Creatine and Sports PerformancePosted on : April 6, 2022
The sports supplement market is huge, and many supplements are not backed up by science to assist you in your goals. There are a few though which have been supported by research to be effective, creatine being one of them.
Creatine is naturally found in your muscles in the form of creatine phosphate. Creatine aids rapid adenosine triphosphate (ATP) synthesis. This form of energy is needed for short term, intense types of exercise. Generally, the more creatine phosphate in your muscles the higher the intensity at which you can train. High intensity training increases the amount of muscle which in turn improves your performance.
Meat and fish are good sources of creatine, but your body can also produce its own creatine. A 100g serve of salmon gives your body 0.9g of creatine and 100g of tuna provides 0.4g of creatine. Both these seafood choices are available in many delicious flavours at Safcol Seafood. Before considering supplementation make sure your diet is meeting all the food groups needed for performance. This includes the recommended two to three 100g serves of seafood each week.
Sprinters and weightlifters are two examples of sportspeople who may benefit from creatine supplementation. These sports require short bouts of high intensity physical movement, and then periods of rest. Creatine may assist in recovery during these rest periods.
There is good news for those who are more into endurance running. As research suggests using creatine supplementation may improve protein synthesis, thermoregulation and glycogen storage. Creatine monohydrate is the best form of supplement to choose if possible.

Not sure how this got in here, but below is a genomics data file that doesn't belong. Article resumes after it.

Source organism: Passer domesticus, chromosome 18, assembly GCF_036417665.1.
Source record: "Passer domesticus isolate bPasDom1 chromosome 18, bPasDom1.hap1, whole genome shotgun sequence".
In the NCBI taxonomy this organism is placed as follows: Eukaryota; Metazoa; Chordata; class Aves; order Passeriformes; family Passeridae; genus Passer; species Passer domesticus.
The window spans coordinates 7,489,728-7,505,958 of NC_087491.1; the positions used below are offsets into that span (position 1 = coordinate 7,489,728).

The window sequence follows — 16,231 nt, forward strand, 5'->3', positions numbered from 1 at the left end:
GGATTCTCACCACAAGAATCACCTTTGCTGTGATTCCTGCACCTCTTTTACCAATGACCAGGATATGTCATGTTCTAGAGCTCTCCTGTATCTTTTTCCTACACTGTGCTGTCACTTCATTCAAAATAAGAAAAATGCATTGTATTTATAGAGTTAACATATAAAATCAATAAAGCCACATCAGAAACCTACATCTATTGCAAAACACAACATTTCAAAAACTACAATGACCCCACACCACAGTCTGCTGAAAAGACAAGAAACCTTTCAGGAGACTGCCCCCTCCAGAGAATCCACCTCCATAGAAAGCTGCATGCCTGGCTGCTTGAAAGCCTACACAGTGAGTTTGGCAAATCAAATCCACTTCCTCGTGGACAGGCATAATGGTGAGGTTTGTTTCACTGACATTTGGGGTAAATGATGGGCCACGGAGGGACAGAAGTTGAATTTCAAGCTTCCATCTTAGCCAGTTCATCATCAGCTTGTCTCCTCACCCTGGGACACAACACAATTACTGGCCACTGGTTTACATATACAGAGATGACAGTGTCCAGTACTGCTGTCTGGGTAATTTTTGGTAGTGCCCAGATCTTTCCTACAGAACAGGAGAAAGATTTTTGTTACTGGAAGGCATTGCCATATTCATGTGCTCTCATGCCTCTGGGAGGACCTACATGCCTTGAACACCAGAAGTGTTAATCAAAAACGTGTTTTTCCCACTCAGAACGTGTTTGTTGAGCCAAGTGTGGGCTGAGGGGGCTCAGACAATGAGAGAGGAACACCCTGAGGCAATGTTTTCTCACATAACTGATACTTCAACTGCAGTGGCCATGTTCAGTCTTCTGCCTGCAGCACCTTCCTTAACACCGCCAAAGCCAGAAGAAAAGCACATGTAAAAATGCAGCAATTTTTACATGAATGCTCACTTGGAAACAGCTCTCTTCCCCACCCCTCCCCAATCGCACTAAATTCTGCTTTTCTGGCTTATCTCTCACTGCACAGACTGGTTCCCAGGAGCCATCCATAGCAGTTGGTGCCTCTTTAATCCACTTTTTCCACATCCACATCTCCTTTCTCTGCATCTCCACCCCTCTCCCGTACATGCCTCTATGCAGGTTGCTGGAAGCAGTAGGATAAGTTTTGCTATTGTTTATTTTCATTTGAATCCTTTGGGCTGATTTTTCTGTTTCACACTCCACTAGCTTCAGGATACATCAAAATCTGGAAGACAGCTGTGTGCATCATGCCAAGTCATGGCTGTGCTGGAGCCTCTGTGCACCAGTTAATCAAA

A typical creatine loading protocol is 20g divided into four doses spread across the day, for five to seven days. After this loading phase a maintenance dosage of 3-5g should be taken daily. It is best to take a creatine supplement together with a form of carbohydrate as this stimulates insulin release. Insulin is the key hormone needed to take glucose into your cells including the muscle cells. This strategy has been shown to increase the amount of creatine in your muscle by around 20% and, as a result, improve sports performance.
The downside of creatine is that it buddies up with water and 1-2kg weight gain in water can be a side effect. In terms of safety it is a low risk supplement to take. Cramping, gastrointestinal problems and muscle injuries, which previously were thought to be a negative effect of this supplement, have now been largely dismissed. If you have pre-existing kidney problems this supplement may put unwanted additional protein load onto your kidneys, and it is wise to consult your GP before taking creatine.
Take home message
Creatine may provide an additional factor to improve your physical performance. It is important to remember that creatine alone will not provide you with results if your baseline nutrition, training and recovery are not optimal. If in doubt send me a message and I can make sure you are on track to the results you want to achieve.